A stampede sparked by a night-time road accident in dense forest has killed more than 100 Hindu pilgrims in the southern state of Kerala in India. Kerala’s deputy general of police told reporters that 102 people who visited the Sabarimala Temple to offer prayers to the Hindu deity Ayappa had been killed on Friday night. Officials at a Hindu temple estimated the death toll at around 100, Kerala Temple Affairs Minister Ramachandran Kadannappally said by telephone.
(Photo: Rahul Gandhi with his mother Sonia Gandhi, in New Delhi May 21, 2009/B Mathur)
Rahul Gandhi, seen as an India prime minister in waiting, told the U.S. ambassador radical Hindu groups could posed a bigger threat to the country than the Islamists who attacked Mumbai in 2008, a leaked cable showed. The comments made to Timothy Roemer last year were immediately criticised by the main opposition Hindu nationalist Bharatiya Janata Party (BJP), adding to political sparring that has deadlocked parliament and pushed policymaking into limbo.
(Photo: After the blast in Varanasi December 7, 2010/Stringer)
India said Wednesday a home-grown Islamist group with ties to Pakistani militants was behind a bomb attack in one of its holiest cities, Varanasi, and local media reported two people were questioned over the attack. Home Secretary Gopal Pillai said traces of explosives were found at the site of Tuesday evening’s blast in the northern city that killed a two-year old girl and injured 37 Hindu worshippers and foreign tourists.
As the sun sets over a serene stretch of the mighty Ganges, a pair of smooth, grey dolphins arch gracefully out of the water, bringing hope that wildlife can again call India’s great river home.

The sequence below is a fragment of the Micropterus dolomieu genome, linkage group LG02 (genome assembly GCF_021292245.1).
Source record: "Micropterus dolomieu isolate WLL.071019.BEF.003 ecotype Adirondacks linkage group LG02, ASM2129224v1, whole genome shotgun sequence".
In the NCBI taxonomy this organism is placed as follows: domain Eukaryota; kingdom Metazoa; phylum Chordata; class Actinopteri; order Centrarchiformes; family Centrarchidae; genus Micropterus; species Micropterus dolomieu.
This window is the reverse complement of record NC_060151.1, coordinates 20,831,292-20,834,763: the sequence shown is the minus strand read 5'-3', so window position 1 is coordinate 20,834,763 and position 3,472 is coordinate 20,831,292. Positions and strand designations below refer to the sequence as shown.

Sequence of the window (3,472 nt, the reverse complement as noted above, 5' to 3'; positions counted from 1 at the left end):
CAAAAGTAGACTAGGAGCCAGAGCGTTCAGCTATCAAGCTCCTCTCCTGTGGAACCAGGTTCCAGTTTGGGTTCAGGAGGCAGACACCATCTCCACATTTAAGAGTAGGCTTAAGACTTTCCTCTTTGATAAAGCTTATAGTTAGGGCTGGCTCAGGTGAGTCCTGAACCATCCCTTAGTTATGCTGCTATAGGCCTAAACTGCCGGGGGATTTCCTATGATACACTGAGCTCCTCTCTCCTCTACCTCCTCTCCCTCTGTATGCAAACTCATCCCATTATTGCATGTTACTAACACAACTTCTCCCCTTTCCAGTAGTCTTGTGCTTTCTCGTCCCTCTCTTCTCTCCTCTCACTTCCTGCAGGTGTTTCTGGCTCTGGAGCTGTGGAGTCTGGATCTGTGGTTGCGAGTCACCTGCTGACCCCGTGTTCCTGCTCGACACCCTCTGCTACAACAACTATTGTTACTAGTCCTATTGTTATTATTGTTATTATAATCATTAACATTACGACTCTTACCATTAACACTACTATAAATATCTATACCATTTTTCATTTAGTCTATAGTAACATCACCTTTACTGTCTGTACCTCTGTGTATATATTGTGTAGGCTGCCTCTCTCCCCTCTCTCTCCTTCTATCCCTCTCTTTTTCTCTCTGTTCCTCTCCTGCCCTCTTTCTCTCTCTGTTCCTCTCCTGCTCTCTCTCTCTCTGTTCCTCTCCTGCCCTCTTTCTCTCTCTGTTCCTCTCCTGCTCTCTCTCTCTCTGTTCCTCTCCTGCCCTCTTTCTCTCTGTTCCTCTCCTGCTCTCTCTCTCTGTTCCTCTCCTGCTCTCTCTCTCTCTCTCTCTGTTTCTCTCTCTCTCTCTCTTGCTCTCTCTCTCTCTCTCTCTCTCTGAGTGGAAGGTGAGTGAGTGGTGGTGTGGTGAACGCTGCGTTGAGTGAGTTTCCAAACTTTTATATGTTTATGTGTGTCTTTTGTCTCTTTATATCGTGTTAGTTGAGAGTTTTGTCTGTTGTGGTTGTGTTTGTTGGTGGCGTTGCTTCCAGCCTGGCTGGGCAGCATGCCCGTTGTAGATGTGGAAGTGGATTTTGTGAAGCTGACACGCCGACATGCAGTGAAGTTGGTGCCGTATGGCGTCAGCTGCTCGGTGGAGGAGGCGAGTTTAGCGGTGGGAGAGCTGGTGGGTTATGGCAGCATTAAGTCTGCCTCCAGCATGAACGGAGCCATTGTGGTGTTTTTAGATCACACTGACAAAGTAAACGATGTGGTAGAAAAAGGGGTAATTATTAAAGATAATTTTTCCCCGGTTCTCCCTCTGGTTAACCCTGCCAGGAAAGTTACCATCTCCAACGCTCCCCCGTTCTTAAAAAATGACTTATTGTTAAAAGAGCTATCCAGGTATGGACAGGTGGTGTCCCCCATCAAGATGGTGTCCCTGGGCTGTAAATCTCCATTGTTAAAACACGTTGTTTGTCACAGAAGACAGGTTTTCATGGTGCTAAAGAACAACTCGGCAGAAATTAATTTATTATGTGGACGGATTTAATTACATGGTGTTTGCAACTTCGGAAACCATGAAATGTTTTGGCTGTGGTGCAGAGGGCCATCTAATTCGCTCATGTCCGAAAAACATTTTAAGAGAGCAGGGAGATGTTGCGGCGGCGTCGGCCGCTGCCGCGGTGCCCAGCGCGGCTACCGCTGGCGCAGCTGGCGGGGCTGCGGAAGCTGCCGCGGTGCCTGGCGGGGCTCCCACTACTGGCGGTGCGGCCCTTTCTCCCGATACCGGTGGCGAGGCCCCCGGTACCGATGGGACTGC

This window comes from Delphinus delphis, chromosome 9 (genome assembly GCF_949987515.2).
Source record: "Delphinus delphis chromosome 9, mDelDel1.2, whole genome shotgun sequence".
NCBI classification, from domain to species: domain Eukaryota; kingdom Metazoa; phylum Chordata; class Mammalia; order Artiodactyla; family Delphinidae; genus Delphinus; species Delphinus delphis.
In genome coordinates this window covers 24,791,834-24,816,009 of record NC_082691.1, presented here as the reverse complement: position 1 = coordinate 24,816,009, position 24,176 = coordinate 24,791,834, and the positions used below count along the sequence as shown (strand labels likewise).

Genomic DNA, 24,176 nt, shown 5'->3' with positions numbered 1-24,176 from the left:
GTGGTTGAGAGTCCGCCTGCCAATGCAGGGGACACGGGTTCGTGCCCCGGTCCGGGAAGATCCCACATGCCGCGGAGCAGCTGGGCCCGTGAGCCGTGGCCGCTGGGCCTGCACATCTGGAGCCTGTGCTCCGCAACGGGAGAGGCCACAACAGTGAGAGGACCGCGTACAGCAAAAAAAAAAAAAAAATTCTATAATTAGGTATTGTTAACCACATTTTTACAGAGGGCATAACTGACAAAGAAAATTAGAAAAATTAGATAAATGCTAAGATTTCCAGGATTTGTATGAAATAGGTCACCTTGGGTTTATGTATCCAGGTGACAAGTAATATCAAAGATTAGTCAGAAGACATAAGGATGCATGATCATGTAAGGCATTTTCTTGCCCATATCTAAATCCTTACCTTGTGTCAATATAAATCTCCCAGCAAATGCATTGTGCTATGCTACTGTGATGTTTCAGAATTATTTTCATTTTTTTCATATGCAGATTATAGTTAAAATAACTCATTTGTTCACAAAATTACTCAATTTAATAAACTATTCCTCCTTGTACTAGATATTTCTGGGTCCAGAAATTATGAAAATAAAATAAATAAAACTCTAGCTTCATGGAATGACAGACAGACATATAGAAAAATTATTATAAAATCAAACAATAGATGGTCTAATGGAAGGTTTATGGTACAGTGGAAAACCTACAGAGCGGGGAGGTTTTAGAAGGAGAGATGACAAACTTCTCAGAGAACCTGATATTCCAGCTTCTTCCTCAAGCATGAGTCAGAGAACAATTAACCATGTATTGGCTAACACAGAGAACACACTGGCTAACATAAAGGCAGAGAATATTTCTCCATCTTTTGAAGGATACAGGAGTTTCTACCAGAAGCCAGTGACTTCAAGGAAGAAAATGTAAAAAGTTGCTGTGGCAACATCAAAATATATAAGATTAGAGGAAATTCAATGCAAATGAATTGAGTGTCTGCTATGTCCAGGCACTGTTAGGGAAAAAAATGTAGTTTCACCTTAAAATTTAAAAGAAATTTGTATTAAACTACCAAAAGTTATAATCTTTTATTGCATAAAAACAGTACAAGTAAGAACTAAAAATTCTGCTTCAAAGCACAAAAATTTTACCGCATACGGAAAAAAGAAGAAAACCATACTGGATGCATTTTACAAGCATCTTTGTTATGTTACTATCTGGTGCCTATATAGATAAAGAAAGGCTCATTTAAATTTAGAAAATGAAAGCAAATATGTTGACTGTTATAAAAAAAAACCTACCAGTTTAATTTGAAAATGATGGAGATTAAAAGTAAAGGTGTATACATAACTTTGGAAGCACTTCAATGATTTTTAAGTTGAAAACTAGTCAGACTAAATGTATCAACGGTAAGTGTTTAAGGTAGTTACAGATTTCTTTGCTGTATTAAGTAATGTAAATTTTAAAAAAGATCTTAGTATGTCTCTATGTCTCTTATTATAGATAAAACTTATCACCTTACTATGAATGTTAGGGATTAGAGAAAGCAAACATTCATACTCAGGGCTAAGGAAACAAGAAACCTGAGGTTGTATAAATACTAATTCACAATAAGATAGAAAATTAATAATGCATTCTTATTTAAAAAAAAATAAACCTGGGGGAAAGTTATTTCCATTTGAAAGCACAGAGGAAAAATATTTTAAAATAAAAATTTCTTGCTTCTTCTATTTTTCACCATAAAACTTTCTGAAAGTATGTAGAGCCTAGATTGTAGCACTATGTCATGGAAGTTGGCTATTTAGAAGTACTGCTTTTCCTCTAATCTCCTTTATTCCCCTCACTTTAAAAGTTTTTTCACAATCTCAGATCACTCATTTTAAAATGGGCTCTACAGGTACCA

from Tales from the Trail:
Hold onto your, er, hats.
Talk that U.S. President Barack Obama has canceled a visit to The Golden Temple in Amritsar because of a dispute over headgear may be premature, the White House said on Wednesday.
from Photographers' Blog:
After offering special Eid prayers to mark the end of Ramadan, I got myself ready to cover the large Eid prayer congregation at Eid Gah in downtown Srinagar where senior separatist leader, Mirwaiz Umar Farooq, was scheduled to address thousands of Muslims.
(Photo: A Hindu priest walks past a mosque during Friday prayers in Ayodhya, October 1, 2010/Mukesh Gupta)
Indian Muslim clerics and leaders rallied on Friday against a court ruling over the disputed Ayodhya site that largely favoured Hindus, raising fears of further alienation of the minority community. The decision has been met with calm throughout India, despite fears the ruling could spark religious riots.
An Indian court ruled on Thursday that the site of a demolished mosque in Ayodhya would be divided between Hindus and Muslims, in a ruling that could appease both groups in one of the country’s most divisive cases.